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Skate Jam promotes healthy message.

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By Cliff Matias -- Today correspondent

ALBUQUERQUE, N.M. - Hundreds of Native youth gathered for the second annual All Nations Skate Jam in Albuquerque, a daylong event celebrating one of the hottest new trends on reservations and Native communities from California to New York.

Skateboarding has not become just a sport for American Indian youth looking to channel their energy, but a canvas for Native artists to create breathtaking works on the backs of boards.

''The event is all about giving Native youth a healthy, safe and positive activity,'' said Todd Harder, a Michigan native who founded and organizes the All Nations Skate Jam. The event attracted Native skateboard companies such as Native Skates, Wounded Knee, 4-Wheel Warpony and Full Blood Skates, who were on hand selling their latest lines of boards and gear.

The competition began at 10 a.m. with the youngest skaters (ages 6 - 10), and moved up to the 18 and above age groups. Winners were awarded prizes for the cleanest and most difficult moves. Although the event was listed as a Native event, it was open to the general public with special awards presented to the best Native skater in each division.

Orlando Begay, 17, Navajo from Kata, Ariz., said it was cool to see all these Natives skating and supporting each other. He wished there were more events where Natives from across the country could come together and skate.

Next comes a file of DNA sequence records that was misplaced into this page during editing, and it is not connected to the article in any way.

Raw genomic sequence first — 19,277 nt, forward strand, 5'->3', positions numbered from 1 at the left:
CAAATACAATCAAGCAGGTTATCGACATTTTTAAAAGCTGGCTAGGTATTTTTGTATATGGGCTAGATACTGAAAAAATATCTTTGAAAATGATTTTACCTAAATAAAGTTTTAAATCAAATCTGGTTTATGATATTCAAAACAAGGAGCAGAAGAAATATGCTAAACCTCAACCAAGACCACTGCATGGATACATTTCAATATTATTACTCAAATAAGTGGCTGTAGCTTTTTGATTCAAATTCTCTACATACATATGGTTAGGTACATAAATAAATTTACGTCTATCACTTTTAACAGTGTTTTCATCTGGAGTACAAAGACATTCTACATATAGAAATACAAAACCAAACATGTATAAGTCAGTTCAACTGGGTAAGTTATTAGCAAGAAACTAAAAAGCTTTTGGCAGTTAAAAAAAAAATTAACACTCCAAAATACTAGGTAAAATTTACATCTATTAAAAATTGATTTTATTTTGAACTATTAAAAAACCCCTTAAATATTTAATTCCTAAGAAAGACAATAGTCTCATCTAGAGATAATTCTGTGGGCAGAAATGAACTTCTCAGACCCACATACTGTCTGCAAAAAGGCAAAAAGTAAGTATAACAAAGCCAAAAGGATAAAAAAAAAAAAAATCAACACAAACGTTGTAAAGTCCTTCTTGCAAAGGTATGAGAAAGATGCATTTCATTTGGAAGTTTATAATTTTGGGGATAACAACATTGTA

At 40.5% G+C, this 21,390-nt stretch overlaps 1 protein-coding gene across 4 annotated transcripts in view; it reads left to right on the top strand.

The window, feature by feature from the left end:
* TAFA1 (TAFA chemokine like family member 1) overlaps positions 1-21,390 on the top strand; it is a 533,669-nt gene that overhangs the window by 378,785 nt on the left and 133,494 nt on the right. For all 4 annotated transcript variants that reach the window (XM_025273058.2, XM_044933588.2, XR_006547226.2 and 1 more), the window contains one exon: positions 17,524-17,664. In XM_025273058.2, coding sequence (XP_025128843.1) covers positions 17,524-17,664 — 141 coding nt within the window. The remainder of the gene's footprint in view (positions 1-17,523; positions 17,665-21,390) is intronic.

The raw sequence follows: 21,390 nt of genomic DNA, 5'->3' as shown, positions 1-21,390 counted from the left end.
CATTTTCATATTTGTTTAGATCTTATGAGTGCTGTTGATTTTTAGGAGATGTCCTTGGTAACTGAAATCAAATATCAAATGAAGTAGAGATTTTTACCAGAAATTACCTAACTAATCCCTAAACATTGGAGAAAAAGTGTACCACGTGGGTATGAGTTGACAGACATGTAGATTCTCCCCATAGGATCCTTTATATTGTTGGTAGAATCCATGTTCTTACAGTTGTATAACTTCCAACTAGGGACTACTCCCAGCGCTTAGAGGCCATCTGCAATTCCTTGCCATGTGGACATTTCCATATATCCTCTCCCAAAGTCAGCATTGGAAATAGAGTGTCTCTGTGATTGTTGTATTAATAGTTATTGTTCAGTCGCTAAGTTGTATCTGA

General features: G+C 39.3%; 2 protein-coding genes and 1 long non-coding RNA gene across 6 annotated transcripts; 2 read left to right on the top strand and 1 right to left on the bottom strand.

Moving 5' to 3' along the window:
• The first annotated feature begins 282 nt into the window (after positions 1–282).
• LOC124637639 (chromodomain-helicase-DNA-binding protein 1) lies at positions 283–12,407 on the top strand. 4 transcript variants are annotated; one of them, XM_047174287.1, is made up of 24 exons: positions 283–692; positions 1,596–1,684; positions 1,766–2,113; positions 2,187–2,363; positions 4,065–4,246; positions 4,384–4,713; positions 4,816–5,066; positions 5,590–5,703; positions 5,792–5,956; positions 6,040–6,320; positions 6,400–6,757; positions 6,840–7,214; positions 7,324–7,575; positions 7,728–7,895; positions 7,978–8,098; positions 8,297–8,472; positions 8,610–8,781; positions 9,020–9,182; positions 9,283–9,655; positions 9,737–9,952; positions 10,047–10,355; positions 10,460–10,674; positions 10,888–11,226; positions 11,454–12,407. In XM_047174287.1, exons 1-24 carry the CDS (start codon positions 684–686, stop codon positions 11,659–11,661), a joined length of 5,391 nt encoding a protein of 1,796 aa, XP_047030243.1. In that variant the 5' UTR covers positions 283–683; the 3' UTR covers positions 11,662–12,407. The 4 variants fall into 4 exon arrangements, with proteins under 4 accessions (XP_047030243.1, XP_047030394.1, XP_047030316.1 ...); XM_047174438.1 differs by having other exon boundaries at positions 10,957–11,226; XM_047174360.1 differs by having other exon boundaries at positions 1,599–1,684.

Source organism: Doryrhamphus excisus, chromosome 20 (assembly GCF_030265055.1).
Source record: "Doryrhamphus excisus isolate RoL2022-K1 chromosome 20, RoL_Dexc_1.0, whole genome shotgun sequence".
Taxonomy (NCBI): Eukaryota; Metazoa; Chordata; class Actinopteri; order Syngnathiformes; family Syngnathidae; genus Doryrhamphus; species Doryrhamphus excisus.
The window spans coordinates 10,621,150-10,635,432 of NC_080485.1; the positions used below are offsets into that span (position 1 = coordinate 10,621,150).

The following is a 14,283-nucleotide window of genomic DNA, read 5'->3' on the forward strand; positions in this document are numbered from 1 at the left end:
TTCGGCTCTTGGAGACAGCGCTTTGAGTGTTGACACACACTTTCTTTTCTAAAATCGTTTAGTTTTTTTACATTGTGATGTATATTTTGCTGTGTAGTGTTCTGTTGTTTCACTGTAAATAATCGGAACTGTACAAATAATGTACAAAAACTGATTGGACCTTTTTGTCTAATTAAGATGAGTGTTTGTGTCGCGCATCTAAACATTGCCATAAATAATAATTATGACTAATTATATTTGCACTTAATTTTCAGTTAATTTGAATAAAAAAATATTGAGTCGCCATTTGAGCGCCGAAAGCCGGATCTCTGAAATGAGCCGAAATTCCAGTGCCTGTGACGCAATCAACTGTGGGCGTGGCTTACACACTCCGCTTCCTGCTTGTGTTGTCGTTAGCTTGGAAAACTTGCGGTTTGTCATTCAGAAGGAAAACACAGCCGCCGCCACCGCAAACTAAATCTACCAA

The event was, for the most part, attended by skateboard enthusiasts; however, many of the visitors from the Gathering of Nations Powwow stopped by to lend support to the skaters and enjoy the other activities that took place throughout the day.

The skate jam featured an Aztec dance group, special performances by Native musical acts, and a fashion show.

Choreographer, dancer and Santa Fe resident Rulan was impressed with the number of Native youth who attended the jam.

''It is an expression of youth today. [It's] much better than sitting in front of the television set, a computer or playing video games,'' she said. ''This event is about a vital physical expression, and it allows Native and non-Native youth to simultaneously enjoy the First Nations culture being presented.''

When asked about those in the Native community who feel that skateboarding is not traditional to First Nations, she responded, ''Native youth are going to be taking things that are important to them from modern culture and 'Indian-izing' them, which is my word for putting their own distinctive cultural mark on something.

''This will become the expansion of Native culture of the future, as it has in the past, such as with beadwork, which incorporated European beads into an artistic expression that is recognizably Native.''

Traditional or not, skateboarding has become the new launching pad for Native artists and designers. And who knows, the next Tony Hawk just may be a resident of First Nations America.